When I was growing up, I remember yearning to fast like the adults did on Yom Kippur, feeling a sense of accomplishment and self-righteousness at 8 years old when I fasted until lunchtime, and bragging to everyone I knew, when I was 11, that I had fasted the entire day.
Approximately 13 million people in the U.S., including nearly 1 million children, will experience hunger this year, what Dictionary.com calls “the painful sensation or state of weakness caused by lack of food,” or what the Department of Agriculture calls “very low food security.” On Sept. 23, the number of Americans experiencing that sensation will increase by 22 percent as Jews across the country forego food and water for the fast of Yom Kippur, the Jewish Day of Atonement.
That’s not really true, of course: the experience of a person fasting for a single day by choice, with the comforting certainty of a (likely extravagant) break-fast ahead, contrasts starkly with the experience of someone who is suffering from hunger and doesn’t know when or from where their next meal will come. Still, for the half of America’s 5.3 million Jews who fast on Yom Kippur (which includes 20 percent of Jews “by upbringing” who claim to have no religious beliefs themselves), the temporary sensation provides an opportunity for us to consider how others experience real food insecurity and to commit to action, both over the holiday and in the New Year.
There is strong support in the Yom Kippur liturgy for the fast to inspire this kind of action. In fact, in the beginning of the traditional Yom Kippur reading from the Prophets (a portion from Isaiah, a Babylonian prophet), the people wonder why God has not been attentive to their fasting. They ask God directly, “Why do we fast?“ The deific response is that their fast has not met God’s criteria: “No, this is the fast that I desire: to loose the bonds of injustice, and to untie the cords of the yoke, and to let the oppressed go free, and to break every yoke…to share your bread with the hungry and to take the wretched poor into your home, when you see the naked to clothe him….”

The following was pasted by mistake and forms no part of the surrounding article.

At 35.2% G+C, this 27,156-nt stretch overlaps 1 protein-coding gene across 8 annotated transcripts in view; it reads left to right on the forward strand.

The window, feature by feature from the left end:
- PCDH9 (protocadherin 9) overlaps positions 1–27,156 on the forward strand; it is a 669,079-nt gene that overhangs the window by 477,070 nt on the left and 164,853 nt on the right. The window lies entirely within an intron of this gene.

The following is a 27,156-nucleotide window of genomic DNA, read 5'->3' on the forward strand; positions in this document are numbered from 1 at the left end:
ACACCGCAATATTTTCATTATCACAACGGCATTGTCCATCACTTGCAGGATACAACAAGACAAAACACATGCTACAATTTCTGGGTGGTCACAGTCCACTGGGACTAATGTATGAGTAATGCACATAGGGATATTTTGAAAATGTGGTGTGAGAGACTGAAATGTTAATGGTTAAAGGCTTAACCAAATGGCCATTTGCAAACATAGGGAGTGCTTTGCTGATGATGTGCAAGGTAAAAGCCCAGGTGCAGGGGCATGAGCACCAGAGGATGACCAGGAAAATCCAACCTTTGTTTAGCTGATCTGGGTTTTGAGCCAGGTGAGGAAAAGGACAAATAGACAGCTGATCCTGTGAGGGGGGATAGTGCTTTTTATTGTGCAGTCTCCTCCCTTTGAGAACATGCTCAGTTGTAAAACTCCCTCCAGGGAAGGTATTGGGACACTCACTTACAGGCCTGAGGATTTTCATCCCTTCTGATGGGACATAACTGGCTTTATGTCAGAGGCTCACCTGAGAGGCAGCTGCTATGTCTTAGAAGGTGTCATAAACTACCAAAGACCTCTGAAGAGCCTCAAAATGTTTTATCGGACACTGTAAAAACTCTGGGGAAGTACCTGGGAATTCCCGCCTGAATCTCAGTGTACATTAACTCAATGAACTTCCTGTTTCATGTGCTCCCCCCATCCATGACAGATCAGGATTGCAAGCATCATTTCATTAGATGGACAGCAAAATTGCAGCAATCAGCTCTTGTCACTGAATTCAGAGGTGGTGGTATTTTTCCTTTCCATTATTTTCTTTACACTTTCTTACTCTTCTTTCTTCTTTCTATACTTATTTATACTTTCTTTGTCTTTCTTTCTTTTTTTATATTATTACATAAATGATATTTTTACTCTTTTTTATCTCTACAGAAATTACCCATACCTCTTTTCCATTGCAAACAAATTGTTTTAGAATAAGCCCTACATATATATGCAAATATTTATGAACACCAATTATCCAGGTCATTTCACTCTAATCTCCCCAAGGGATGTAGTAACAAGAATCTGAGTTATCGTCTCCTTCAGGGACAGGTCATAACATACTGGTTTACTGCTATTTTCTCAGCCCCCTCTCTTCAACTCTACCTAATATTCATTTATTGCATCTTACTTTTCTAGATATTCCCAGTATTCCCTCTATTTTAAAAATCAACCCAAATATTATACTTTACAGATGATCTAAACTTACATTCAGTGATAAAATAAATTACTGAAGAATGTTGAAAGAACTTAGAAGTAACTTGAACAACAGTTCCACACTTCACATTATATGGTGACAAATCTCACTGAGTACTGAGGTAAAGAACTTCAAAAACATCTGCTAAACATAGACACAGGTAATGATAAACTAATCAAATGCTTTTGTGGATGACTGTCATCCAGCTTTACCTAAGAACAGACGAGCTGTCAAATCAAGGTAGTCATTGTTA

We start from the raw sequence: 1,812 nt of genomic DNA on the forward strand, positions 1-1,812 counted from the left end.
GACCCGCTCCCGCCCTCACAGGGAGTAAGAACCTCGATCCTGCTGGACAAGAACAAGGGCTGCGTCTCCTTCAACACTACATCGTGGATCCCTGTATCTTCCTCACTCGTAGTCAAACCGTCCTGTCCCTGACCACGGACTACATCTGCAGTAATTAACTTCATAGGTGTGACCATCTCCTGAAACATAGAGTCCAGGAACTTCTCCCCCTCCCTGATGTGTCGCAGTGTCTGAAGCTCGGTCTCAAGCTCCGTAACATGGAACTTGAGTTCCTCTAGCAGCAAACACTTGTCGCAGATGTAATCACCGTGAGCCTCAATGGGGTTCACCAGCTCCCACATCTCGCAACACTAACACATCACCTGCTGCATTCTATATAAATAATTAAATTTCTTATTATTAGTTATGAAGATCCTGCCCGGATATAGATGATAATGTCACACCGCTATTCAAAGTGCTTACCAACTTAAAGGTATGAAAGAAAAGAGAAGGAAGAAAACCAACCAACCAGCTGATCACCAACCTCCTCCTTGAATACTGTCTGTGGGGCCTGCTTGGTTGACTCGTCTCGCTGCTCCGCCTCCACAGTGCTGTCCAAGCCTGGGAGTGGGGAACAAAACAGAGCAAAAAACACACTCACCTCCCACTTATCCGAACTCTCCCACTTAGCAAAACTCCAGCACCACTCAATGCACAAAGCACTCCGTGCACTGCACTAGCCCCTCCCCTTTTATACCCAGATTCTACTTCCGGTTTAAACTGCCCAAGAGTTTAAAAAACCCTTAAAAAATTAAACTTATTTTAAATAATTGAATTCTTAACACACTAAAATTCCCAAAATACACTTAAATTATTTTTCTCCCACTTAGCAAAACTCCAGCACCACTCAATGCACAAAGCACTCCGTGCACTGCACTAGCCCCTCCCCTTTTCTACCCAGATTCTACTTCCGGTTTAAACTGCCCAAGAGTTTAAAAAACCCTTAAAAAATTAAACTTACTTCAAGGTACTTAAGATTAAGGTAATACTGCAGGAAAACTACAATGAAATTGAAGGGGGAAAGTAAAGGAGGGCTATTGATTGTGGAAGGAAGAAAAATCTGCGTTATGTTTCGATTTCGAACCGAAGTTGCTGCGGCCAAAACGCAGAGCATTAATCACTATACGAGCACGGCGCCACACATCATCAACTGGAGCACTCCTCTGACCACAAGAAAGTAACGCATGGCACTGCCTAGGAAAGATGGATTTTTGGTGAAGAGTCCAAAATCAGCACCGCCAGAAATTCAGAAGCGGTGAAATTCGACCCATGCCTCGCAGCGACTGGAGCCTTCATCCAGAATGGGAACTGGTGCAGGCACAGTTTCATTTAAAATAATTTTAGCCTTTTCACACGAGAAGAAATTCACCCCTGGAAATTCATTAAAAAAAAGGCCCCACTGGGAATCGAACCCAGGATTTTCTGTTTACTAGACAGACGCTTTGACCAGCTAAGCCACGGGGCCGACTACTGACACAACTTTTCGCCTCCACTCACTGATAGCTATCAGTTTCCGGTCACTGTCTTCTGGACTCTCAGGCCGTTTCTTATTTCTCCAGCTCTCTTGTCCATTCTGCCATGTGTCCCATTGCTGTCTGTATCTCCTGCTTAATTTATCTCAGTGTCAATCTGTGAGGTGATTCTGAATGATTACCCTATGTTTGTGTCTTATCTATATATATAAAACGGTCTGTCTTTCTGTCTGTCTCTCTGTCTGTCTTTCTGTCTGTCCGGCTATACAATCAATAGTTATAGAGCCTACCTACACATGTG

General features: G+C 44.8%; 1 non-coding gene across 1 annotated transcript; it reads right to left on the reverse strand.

Looking back, the fast of my youth missed the point—I didn’t use the discomfort to inspire me to act differently, in a way that would make my community and the world better. Today, I try to make my fast more productive; together with my family, we use the discomfort of the day to consider the contrast with those who face real deprivation, and motivate ourselves to take action to build a better, more just world.
This imperative of action animates “A Different Kind of High Holiday Service,” the national campaign through which the Jewish service organization Repair the World is supporting young adult Jews in addressing food justice issues around the High Holidays through volunteering and service. In communities across the country, young adults are volunteering with urban farms, serving in soup kitchens and food pantries, sorting food contributions, and teaching about nutrition integral to their observance of the High Holidays.
There are many great opportunities to be involved in creating more just food systems in our communities, and many inspiring people working on these issues. This high holidays, Repair the World’s campaign is giving people a way to be involved as they’re inspired to act. As we think about the year that was, the year to come, and the world/communities where we want to live, let’s begin the year with action.
David Eisner is president and CEO of Repair the World, a national Jewish nonprofit focused on promoting service and food and education justice.